Robert A. Grunow:

That’s correct.

John Paul Stevens:

So your point is there is a little difference in the style and the language and so forth?

Robert A. Grunow:

Yes, Your Honor, that it was for the jury’s benefit to see both–

John Paul Stevens:

Well, but why wouldn’t the impeachment have been adequate just with the omission point?

It seems to me that is the most persuasive, because you had independent evidence I think at the scene that coincided with what the defendant had said and what had been omitted from Peele’s confession, so that I don’t know why you had to… it seems to me that is by far the more persuasive impeachment of the two.

Robert A. Grunow:

–It may be the more persuasive, Your Honor, but we are here arguing whether the defendant’s confrontation rights were violated, and we believe that because of weighing the factors that I mentioned initially, those factors tipped the scale in favor of the state’s introduction of the complete statement in this case.

John Paul Stevens:

In the closing argument did the prosecutor make much of the difference in style?

I know he made a great deal of the omissions.

Robert A. Grunow:

He did, Your Honor.

John Paul Stevens:

He did.

Warren E. Burger:

Mr. Schwartz?

Joshua Ira Schwartz:

Thank you, Mr. Chief Justice, and may it please the Court:

In view of the United States, the decision of the Tennessee Court of Criminal Appeals represents a misapplication of the doctrine of this Court’s decision in Bruton v. United States.

Contrary to the argument of respondent, this Court’s decision in Bruton does not hold that the reception in evidence for any purpose of the inculpatory statement of a nontestifying accomplice necessarily violates the confrontation clause, nor does it hold that instructions that limit the use of such a statement are in all cases ineffective.

Rather, as we understand it, the Court held that in light of the inadmissibility of the hearsay statement incriminating Bruton in that case, the critical weight added to the prosecution’s case by the declarant statement there and the general availability of separate trials as a device to avoid the problem that existed in Bruton, there was no sufficient justification for running the risk that the limiting instruction given in Bruton would prove an insufficient bulwark against the risk of unfair prejudice that would result if the instruction were disregarded.

This case differs from Bruton in numerous critical respects which we believe call for a different conclusion here and require that the judgment of the Tennessee Court of Criminal Appeals be reversed.

Bruton emphasizes the inadmissibility under the traditional rules of evidence as against the Defendant Bruton of the declarant’s out of court statement.

Here, of course, the declarant Peele’s statement was admissible against respondent for a proper purpose, and there doesn’t really seem to be any debate that the state had a legitimate objective here and it was one that we deem compelling.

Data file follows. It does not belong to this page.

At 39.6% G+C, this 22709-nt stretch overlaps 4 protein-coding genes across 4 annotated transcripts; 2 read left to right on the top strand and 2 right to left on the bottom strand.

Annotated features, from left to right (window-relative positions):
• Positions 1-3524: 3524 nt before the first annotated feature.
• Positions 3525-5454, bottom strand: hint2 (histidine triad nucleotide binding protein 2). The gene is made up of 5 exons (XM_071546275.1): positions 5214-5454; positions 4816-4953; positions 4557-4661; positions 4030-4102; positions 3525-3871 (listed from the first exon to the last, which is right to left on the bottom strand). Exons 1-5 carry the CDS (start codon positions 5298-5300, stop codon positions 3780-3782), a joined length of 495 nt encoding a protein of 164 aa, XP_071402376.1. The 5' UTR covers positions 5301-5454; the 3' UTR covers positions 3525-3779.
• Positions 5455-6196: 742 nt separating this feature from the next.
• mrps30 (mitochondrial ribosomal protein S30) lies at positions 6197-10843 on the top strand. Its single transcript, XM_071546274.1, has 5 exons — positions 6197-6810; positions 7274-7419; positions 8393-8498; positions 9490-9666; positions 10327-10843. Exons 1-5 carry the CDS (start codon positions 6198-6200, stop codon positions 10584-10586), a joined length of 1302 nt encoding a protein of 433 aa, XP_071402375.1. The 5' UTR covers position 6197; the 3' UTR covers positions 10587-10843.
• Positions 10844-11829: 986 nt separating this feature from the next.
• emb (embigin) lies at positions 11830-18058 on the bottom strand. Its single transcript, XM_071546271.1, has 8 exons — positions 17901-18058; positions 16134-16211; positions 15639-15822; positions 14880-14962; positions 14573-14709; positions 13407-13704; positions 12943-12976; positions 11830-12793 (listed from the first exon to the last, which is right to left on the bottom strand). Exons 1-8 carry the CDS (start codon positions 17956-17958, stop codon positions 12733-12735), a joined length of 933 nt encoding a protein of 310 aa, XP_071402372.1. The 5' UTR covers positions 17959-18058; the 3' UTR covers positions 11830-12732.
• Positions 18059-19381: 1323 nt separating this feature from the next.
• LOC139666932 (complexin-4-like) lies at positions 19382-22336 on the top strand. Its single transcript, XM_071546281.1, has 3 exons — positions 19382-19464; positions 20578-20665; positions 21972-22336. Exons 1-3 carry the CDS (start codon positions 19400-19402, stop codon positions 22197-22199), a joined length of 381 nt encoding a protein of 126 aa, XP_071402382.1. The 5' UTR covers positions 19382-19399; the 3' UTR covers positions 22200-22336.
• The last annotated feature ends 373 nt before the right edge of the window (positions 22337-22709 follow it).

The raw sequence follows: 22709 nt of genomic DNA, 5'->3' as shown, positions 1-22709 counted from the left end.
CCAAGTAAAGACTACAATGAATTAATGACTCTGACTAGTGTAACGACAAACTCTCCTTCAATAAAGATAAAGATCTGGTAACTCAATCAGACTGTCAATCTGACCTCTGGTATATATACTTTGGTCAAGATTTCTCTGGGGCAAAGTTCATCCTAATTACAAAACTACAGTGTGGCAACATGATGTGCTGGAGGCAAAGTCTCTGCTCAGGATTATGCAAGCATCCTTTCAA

That purpose, of course, was to enable the jury to assess the respondent’s claim that his own statement was a coerced imitation of the declarant’s, and we agree with the state’s argument that the very best evidence available to the jury to assess that claim was to look at the statement itself.

This is partly, Justice Stevens, because of the fact that… I think it would naturally occur to a juror that the best way is to look at the two statements side by side to see what all the nuances are, and while it may have been sufficient, I might well… we as jurors might well have been persuaded by the omissions factor, a juror in assessing this claim I think would want to see the whole thing, and I think it was an important kind of evidence.

John Paul Stevens:

But isn’t the argument also available that the burden really was on the defendant to prove his parroting claim?

I mean, he’s the one who brought it up, and I would suppose if there were merit to it, he would have been the one to put the confession in.

Joshua Ira Schwartz:

Well, this case has a peculiar fact in that regard.

The defendant did attempt to do that and failed in doing so on the grounds that the statement was hearsay.

At the point in the case where that occurred, it may have been premature, but the defendant did signal his own understanding that this was the most appropriate way to prove his claim by attempting to get the statement before the court.

So it probably does not lie terribly well in the respondent’s mouth to say that this is an inappropriate way of demonstrating this.

The other factor which, if I can pick up further on your colloquy with the Attorney General, if the sheriff had simply denied, as he did, that these particular facts were in Peele’s statement, there would of course have been the question of whether that was true.